20 Sneaky Spots Where Allergy Triggers Hide
Hello, sneeze season
Another year, another allergy season. If you suffer from springtime sneezing, itchy eyes, and nasal congestion—all symptoms of allergic rhinitis, also known as hay fever—you may be dreading the next few months as trees and flowers bloom and release pollen, one of the most common allergens in the United States.
You also probably know some tricks for minimizing your exposure to airborne irritants, like keeping your home vacuumed and dusted, and staying indoors on high-pollen days. But those strategies may not be as effective as you think: Pollen and other allergy triggers may be hiding in places in and around your home you’d never realize. To truly clear the air, consider these other potential contributors to your allergy symptoms.
When pollen is in the air, any outer layer of clothing you wear outdoors can collect these tiny particles. That’s why it’s a good idea to brush off jackets or sweatshirts before heading back indoors. If you’ve been walking through a park or field with tall grass or blooming plants, give your pants a good shake-off too.
“The pollens that causes most people problems aren’t the heavy, large particles—it’s the smaller, invisible ones that are light enough to become airborne,” says Keith Young, MD, an allergist at Penn State Health Milton S. Hershey Medical Center. Translation: Even if you don’t see allergens on your clothing, they might still be there. If you’re particularly sensitive, put potentially contaminated items directly into the washer rather than letting them lay around or wearing them again.
Because heavy pollens fall to the ground and we don’t typically breathe them in, you may not have to worry so much about the yellow powder you’re tracking in on your shoes. But your kicks can bring in other potential allergens as well, including dust and dirt that can make its way into your carpets.
To keep these particles outdoors where they belong, leave shoes by the door. The same goes for anything else that’s visibly dirty, like gardening gloves, tools, or outdoor sports equipment.
Curtains, shades, and blinds
You probably remember to wash your sheets and vacuum your floors regularly, but how often do you give your window dressings a good cleaning? Curtains and other window coverings may initially block allergens from blowing into your home, says Bryan Martin, MD, president of the American College of Allergy, Asthma and Immunology—but that just means they’re collecting those particles themselves.
“When your windows are open and your curtains are blowing around, they’re acting like a filter and a collection surface,” says Dr. Martin. “But the more pollen and allergens they collect, the more it’s going to be a potential irritant for you.” Wash curtains at least seasonally, and replace horizontal blinds with easy-to-clean roll-up shades.
Bedding and pillows
Leaving your bedroom windows open on breezy springtime days can bring pollen into your bed. But even if you seal up your sleeping quarters on high-pollen days, there are other ways it can become contaminated: If you come in from the outside and immediately plop down on your sheets, for example, or if you toss your bag or jacket onto your comforter.
But pollen isn’t your biggest worry when it comes to allergens in bed. Dust mites are much more common in mattresses, blankets, and pillows, says Dr. Young, and can cause sneezing, coughing, and itching year-round. These microscopic critters exist in all homes—no matter how clean you are or how much time you spend dusting. Your best defense against them is to use allergen-proof fabric or plastic covers on your mattress and pillows, and to wash your bedding weekly in hot water.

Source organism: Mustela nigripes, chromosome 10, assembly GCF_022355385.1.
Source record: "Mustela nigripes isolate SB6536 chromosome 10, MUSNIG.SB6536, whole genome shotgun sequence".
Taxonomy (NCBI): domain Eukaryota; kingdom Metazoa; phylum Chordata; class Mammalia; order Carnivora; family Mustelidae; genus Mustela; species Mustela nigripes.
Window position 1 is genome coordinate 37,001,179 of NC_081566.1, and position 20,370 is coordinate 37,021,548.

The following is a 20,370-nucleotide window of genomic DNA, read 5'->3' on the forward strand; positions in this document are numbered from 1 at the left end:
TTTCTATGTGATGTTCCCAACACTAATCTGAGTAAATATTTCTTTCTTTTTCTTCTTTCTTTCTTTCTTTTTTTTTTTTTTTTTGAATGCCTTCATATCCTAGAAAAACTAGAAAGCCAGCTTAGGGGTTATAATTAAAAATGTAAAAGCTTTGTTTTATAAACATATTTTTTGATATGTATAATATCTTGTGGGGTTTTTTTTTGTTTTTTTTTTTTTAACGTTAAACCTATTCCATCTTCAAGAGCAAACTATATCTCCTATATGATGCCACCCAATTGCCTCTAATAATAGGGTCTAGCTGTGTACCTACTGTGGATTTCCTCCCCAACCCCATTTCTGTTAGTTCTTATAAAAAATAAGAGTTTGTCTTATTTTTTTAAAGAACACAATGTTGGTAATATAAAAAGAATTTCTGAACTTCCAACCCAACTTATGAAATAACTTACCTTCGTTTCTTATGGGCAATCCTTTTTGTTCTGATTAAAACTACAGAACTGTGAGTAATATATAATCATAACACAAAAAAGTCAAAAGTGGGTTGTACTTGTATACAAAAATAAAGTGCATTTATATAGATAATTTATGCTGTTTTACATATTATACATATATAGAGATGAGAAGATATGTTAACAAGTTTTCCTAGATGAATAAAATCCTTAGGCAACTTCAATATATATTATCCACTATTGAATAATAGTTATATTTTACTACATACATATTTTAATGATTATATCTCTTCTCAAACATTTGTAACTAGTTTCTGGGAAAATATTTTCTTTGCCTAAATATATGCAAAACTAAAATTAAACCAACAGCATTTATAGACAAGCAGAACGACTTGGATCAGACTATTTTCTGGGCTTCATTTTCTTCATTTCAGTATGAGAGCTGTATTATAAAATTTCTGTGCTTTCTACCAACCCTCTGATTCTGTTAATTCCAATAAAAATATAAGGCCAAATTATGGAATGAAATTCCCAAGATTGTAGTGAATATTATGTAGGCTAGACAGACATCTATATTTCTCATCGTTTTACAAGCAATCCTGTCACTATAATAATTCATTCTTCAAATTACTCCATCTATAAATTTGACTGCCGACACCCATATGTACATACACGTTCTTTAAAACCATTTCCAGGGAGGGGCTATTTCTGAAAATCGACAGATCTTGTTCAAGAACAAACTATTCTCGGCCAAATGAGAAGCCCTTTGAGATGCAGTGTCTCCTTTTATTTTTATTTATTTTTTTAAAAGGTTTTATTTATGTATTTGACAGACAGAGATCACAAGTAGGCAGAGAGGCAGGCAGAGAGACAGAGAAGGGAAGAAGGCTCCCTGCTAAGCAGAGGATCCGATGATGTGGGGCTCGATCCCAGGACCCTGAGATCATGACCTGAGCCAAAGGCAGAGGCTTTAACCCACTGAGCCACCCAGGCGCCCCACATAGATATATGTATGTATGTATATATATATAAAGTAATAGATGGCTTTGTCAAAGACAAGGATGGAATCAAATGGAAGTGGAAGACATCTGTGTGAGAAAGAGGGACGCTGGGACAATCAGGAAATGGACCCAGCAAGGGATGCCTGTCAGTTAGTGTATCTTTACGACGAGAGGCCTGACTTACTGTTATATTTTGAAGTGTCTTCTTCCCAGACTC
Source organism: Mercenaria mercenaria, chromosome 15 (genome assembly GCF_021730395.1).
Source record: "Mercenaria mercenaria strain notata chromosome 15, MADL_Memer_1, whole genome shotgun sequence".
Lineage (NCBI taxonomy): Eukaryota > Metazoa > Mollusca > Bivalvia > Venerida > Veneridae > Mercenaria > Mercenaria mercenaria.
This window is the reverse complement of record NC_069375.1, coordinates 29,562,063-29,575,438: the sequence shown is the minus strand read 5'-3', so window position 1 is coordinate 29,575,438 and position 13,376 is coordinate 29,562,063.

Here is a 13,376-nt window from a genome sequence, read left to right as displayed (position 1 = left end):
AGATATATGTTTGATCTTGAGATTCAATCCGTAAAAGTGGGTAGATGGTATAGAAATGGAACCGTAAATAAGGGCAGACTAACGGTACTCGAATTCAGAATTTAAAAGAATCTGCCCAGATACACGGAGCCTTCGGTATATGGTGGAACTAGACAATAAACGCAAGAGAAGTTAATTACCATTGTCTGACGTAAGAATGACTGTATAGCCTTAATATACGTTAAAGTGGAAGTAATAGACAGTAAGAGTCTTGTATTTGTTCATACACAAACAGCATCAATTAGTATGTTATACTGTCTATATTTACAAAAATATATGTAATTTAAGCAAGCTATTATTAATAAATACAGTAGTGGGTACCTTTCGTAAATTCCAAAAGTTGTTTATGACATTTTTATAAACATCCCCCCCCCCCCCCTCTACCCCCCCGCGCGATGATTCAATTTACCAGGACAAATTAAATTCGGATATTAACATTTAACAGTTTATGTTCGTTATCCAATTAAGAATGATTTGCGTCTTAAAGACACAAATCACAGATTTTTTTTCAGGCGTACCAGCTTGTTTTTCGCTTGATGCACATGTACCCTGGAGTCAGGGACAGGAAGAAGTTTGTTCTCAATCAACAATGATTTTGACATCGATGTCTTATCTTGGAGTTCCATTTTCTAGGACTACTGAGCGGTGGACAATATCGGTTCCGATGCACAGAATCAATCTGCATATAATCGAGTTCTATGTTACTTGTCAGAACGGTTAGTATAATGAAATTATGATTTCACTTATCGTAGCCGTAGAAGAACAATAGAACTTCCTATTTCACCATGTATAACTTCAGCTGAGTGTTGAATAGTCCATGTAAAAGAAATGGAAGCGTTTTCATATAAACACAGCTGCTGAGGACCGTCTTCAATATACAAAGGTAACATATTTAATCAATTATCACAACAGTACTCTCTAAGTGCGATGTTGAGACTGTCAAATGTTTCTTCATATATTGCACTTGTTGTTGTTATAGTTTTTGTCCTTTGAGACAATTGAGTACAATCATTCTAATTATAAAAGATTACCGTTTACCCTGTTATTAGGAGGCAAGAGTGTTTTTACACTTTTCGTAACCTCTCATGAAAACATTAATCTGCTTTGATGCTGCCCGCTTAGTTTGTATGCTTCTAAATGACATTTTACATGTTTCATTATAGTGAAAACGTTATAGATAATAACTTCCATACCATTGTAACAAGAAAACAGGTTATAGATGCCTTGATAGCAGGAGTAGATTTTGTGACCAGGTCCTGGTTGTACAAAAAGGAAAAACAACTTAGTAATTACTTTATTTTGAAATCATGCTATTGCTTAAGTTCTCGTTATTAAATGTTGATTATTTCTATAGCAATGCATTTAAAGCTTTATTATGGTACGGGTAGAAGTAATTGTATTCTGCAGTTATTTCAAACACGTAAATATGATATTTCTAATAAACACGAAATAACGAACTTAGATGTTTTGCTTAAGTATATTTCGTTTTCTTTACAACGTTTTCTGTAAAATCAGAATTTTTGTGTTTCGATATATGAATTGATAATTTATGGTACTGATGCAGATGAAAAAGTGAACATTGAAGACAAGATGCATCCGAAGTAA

Just as dust mites can get into your pillows and blankets, they’re also living in your kids’ stuffed animals and plush toys. That can be a real health hazard, since dust mites are a common cause of asthma in children.
“We tell people who are allergic to dust mites to remove stuffed animals from the bedroom or at least from the bed,” says Dr. Martin. You can also reduce your family’s exposure by buying machine-washable toys and laundering them regularly. (Run them through the clothes dryer, too, rather than air-drying them.) Items that can’t be washed can be put in the freezer for 24 hours to kill dust mites.
Yes, you can be allergic to your pet’s dander—but if you suddenly begin sneezing or wheezing around your four-legged friend, don’t automatically assume it’s a reaction to the animal itself. That’s because your dog or outdoor cat can also track in additional allergens, like dust and pollen.
“During pollen season they run and roll around in the grass, and they pick up these particles on their coats,” says Dr. Martin. To cut down on transmission, wipe them down with a damp washcloth after they’ve spent time outside. Keeping your pet out of your bed and off of upholstered furniture can help keep allergens away, too.
Fans and air conditioners
If you’ve ever looked closely at a box fan in a window, you’ve probably noticed how dirty it can get; that’s because it’s capturing a lot of those airborne particles that can contribute to allergies. What you can’t see? It’s also increasing the flow of these particles into your house. Wipe down blades and cages regularly, and don’t run window fans during days or times when pollen is high.
Be sure to take care of air conditioners, too: Both window and central AC units have filters to block the influx of pollen and other allergens, but these filters need to be changed as directed in order for them to do their job.